Aruba VARs that sell to the federal government will see an expanded opportunity behind Aruba's mobility architecture, now that top Aruba mobility products intended for commercial use can be sold into classified government and high-security enterprise networks.
Specifically, Aruba's Mobility Controller now includes Suite B cryptography, which was in 2009 authorized by the U.S. National Security Agency (NSA)'s Commercial Solutions Partnership Program (CSPP) as a series of algorithms used to certify commercial wireless and mobility technologies for use in classified settings.
The Mobility Controller is part of Aruba's MOVE (Mobile Virtual Enterprise) architecture, designed to provide context-aware networking for enterprises with mobile infrastructure.
How that translates to classified government networks, Aruba says, is that with the Suite B update, MOVE technologies can quickly provision mobile devices like smartphones and tablets depending on the security levels needed in a given situation.
A government worker requiring higher levels of security while working on his or her iPad, for example, would be able to work assured of that security using Aruba's Mobile Device Access Control (MDAC) platform, Aruba says.
"At the end of the day, it's all about making mobile devices introduce-able in the government workplace in a policy-compliant manner," said Dave Logan, vice president, Government Solutions at Aruba. "Fifty percent of what a government agency will care about when they start deploying these mobile devices is, 'Does it meet all of the certifications necessary for me to feel comfortable and secure.'"
With the government pressured to move away from proprietary technologies and toward more affordable, commercially-available mobile devices and infrastructure, government IT administrators are tasked with figuring out how to secure all those devices properly.
"Existing classified network infrastructures were largely based on creating physically-protected networks," Logan said. "It involved using highly proprietary, government-sponsored technology to create some kind of secure overlay networks. But with that, they found that when they tried to enable mobility, they were very unsuccessful or very limiting."
The CSPP in essence enabled government customers to buy commercially available networking technologies with a few key security tweaks. A lot more would be required for "top secret"-level clearances, Logan said, but the technologies approved by the CSPP cover the majority of the unclassified and classified work done in the federal government.
"It's really a paradigm shift," Logan said. "VARs and integrators can go into the agencies they do business with and offer solutions based on these commercial technologies. They can expand their footprint in an area they were previously blocked from accessing."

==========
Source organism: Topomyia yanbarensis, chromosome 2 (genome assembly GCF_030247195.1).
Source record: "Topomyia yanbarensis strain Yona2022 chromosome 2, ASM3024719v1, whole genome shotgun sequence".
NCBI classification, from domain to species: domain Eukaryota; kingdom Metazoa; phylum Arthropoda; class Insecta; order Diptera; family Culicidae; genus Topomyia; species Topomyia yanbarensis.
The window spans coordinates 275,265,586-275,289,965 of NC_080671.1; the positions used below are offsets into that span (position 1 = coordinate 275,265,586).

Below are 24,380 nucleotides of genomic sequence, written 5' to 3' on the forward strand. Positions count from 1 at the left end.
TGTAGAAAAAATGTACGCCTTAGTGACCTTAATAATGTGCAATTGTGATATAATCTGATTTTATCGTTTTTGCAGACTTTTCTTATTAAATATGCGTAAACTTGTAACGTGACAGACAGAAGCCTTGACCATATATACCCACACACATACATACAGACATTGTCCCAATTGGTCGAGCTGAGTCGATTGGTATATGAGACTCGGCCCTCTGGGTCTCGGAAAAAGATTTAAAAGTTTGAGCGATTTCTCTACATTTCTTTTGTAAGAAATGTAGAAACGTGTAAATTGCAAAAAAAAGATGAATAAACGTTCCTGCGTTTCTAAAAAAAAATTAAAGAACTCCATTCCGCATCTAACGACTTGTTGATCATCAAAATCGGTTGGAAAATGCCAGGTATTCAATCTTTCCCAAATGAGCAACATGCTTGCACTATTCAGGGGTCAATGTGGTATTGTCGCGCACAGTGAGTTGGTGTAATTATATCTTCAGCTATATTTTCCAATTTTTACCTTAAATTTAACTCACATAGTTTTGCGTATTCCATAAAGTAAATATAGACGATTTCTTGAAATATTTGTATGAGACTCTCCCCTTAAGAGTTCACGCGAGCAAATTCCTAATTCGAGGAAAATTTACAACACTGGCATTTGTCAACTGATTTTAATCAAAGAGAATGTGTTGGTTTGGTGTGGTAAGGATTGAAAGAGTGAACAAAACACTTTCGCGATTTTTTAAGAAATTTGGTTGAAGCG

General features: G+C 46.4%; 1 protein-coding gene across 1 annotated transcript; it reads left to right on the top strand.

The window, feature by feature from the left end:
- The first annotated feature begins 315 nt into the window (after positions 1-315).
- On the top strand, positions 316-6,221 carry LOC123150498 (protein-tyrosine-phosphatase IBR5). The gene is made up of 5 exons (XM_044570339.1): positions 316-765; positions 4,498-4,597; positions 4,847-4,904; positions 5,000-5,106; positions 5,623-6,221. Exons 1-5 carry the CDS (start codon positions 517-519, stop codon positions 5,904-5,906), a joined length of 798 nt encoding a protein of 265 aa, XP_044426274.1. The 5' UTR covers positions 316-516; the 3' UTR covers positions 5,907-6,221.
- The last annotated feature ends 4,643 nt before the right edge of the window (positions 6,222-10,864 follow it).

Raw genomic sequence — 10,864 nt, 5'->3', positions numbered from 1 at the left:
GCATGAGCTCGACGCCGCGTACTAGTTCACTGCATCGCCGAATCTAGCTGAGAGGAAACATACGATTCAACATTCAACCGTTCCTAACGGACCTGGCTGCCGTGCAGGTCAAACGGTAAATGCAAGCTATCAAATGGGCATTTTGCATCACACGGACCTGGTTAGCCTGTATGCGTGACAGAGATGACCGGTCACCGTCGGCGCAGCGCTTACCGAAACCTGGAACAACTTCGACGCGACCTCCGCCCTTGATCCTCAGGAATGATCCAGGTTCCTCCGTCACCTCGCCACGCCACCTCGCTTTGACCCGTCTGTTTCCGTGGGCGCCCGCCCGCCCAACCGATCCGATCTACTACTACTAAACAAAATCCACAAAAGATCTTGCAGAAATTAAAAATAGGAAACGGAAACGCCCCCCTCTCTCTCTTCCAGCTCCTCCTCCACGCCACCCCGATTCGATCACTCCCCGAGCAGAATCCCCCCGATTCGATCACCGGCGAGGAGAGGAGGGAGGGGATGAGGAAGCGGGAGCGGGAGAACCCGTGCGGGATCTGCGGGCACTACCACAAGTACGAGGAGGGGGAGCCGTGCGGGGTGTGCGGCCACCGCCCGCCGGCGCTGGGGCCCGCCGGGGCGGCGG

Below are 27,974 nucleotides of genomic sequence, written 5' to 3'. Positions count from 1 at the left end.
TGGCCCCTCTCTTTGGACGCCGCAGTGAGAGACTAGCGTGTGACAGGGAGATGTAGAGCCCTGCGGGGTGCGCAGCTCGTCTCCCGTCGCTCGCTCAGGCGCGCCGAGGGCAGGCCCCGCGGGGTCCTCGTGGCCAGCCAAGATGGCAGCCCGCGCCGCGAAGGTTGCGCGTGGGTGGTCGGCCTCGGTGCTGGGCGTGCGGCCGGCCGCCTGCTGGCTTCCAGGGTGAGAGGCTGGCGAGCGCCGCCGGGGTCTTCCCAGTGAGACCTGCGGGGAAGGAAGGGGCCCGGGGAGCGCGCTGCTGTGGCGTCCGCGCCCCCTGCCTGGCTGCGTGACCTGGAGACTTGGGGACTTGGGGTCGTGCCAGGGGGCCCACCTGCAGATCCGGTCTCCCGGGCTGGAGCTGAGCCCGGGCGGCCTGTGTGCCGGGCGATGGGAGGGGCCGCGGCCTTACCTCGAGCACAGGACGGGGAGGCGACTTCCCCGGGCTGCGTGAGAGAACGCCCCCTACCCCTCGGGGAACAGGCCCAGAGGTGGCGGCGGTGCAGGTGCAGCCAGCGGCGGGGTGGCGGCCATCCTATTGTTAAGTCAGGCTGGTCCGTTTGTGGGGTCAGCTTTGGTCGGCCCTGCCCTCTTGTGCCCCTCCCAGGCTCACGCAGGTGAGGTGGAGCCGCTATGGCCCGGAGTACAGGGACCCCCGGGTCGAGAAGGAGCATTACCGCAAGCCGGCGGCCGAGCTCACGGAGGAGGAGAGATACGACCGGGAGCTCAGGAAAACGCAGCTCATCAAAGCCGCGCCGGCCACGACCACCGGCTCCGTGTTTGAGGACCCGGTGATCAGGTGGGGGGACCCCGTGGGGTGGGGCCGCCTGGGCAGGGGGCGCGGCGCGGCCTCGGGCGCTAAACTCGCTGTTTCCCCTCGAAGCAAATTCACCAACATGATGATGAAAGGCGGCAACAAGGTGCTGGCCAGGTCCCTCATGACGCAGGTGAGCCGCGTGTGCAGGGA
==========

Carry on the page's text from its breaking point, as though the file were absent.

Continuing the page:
Suite B cryptography is supported in all of Aruba's current mobility controller hardware, including the Aruba 6000 series, 3000 series and 600 series mobility controllers. ArubaOS 6.1 supports protocols and methods for Suite B including AES-128-CBC, AES-128-CCMP, AES-256-GCM, ECDH, SHA-256 and SHA-384 Secure Hash, 802.11i + Suite B using EAP-TLS in WLAN mode, and IPSEC + Suite B using IKEv1 or -v2 in VPN mode.
Aruba also said Monday that it's Virtual Intranet Access (VIA) client, also now supports Suite B cryptography. That means that when the VIA client is connected to a network, it can determine whether that network is trusted or untrusted and then use various authentication and encryption techniques to create a secure tunnel to an Aruba Mobility Controller.
Channel partners should begin preparing their agency customers for a greater shift toward commercially available technologies in 2012, Logan said. Logan declined to provide exact numbers but said Aruba's U.S. and international government businesses are growing significantly. The mobile device phenomenon is as real in the public sector as it is in the commercial enterprise sector, he said.
"If anything, we're seeing [government] budgets move toward these solutions, as a replacement for expensive technology," he said.
Patrick Guerin, chief technology officer at Key Management Systems, a Colorado Springs, Colo.-based solution provider, said Aruba's Suite B implementation would present a less expensive alternative than what most governments are used to for classified networking.
"Government agencies see the same benefits in tablet and smartphone use that private enterprises do," Guerin said in a statement. "However, they need a solution that combines commercial technology with stronger underlying cryptographic algorithms."